For sideline pick-and-roll action, the Wolves stayed with their ICE-ing of ball screens tactic. While near the sidelines, ICE is used to isolate the ball-handler towards the sideline which essentially functions as a third defender. This defensive scheme is different than the drop in that the big (Towns in the below clip) is not supposed to welcome the ball-handler all the way to the restricted area.

Towns’ job is to slow down Harden until Wiggins recovers.

Against the Rockets, this strategy — even when executed — can feel futile. Harden is a weapon to blow by Towns and he also has Capela with jetpack springs waiting for the lob.

Wolves ICE Against Sideline Pick-And-Roll

While those clips highlight three buckets, the Wolves defensive effort should not be slandered for their work against the Rockets ball-screen actions. The “2-on-2 Deep Drop” is a ploy the team had never used before and they, again, executed it well. ICE-ing of the sideline screens lacked the same level of execution but still made sense as a necessary move when you refuse to — or have the inability to — switch your bigs onto the ball-handler.

And therein lies the foil: Not being able to switch your bigs.

Even the Utah Jazz — the Rockets second-round opponent and the number-one rated defense in the league post-All-Star break — do not have a team full of bigs who can effectively switch. Like the Wolves with Towns and Gibson, the Jazz start two traditional bigs in Rudy Gobert and Derrick Favors. This also forced their hand in needing to drop Gobert in pick-and-rolls.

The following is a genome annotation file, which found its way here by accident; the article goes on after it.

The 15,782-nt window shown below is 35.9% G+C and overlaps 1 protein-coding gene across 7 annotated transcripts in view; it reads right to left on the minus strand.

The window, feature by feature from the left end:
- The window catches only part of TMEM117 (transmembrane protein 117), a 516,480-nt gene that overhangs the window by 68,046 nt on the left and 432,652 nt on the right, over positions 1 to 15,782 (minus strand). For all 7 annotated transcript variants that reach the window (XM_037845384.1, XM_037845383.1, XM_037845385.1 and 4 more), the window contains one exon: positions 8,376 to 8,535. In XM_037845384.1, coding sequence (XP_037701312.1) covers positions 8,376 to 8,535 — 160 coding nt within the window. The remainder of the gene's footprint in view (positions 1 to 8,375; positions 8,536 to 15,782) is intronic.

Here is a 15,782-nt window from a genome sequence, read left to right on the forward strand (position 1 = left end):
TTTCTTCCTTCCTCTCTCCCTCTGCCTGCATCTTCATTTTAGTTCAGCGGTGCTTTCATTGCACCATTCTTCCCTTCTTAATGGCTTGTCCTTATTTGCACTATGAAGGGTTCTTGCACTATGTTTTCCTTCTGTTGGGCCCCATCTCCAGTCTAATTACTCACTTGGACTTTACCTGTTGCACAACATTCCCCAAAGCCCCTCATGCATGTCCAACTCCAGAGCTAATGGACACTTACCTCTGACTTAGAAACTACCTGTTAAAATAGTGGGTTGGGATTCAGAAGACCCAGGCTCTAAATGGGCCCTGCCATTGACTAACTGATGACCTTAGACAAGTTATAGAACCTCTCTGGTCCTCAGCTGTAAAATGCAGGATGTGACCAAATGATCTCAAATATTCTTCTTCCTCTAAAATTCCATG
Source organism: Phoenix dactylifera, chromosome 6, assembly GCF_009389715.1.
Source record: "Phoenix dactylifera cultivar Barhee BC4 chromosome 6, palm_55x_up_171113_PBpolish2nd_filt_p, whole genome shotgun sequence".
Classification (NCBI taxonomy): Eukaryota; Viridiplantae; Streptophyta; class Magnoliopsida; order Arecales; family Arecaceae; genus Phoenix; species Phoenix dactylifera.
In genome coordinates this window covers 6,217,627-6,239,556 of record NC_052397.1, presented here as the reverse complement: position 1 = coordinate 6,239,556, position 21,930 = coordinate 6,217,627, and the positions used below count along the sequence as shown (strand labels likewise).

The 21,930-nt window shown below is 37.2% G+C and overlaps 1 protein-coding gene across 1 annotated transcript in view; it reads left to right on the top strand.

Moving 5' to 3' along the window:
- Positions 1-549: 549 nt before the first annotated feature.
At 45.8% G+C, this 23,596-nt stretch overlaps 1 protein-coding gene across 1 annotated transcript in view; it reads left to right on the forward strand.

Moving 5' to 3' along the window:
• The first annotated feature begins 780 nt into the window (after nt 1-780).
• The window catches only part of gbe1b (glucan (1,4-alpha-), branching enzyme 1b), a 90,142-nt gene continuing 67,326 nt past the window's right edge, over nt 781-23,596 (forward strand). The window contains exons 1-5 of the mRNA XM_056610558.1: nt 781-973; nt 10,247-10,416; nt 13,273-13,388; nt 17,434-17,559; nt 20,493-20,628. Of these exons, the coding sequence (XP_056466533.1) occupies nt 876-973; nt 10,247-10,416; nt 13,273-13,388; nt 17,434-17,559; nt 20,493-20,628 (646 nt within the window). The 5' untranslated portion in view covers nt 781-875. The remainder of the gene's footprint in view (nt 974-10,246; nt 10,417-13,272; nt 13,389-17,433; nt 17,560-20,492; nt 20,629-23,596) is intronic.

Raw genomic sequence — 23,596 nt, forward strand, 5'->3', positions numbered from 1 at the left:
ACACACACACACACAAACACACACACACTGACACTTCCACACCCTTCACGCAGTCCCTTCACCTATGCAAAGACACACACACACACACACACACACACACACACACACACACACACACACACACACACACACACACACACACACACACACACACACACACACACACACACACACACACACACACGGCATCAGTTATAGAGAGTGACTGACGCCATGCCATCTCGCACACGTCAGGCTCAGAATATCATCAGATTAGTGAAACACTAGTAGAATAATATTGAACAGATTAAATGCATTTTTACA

Jazz Drop Against Pick-And-Roll

The Rockets weapons in the pick-and-roll are on such a level that a read and react base defense — like the drop or ICE — is exploitable. It’s not a bad tool to have in the bag, but if it is the mainstay of your diet you will die against Houston in a very meaningful way.

Warriors Gettin’ Switch-y Wit It

Perhaps the Warriors were just uber prepared to switch everything due to their extensive experience — against the Cavs and others — in being switched on incessantly. Golden State started Game 1 of the Western Conference Finals with the Draymond Green, Kevin Durant, Andre Iguodala, Klay Thompson and Curry lineup. This grouping not only presents an awful nickname (The Hamptons Five) but also the opportunity for offensive death while possessing the ability to switch everything defensively.

Warriors Switch Against Ball-Screen Action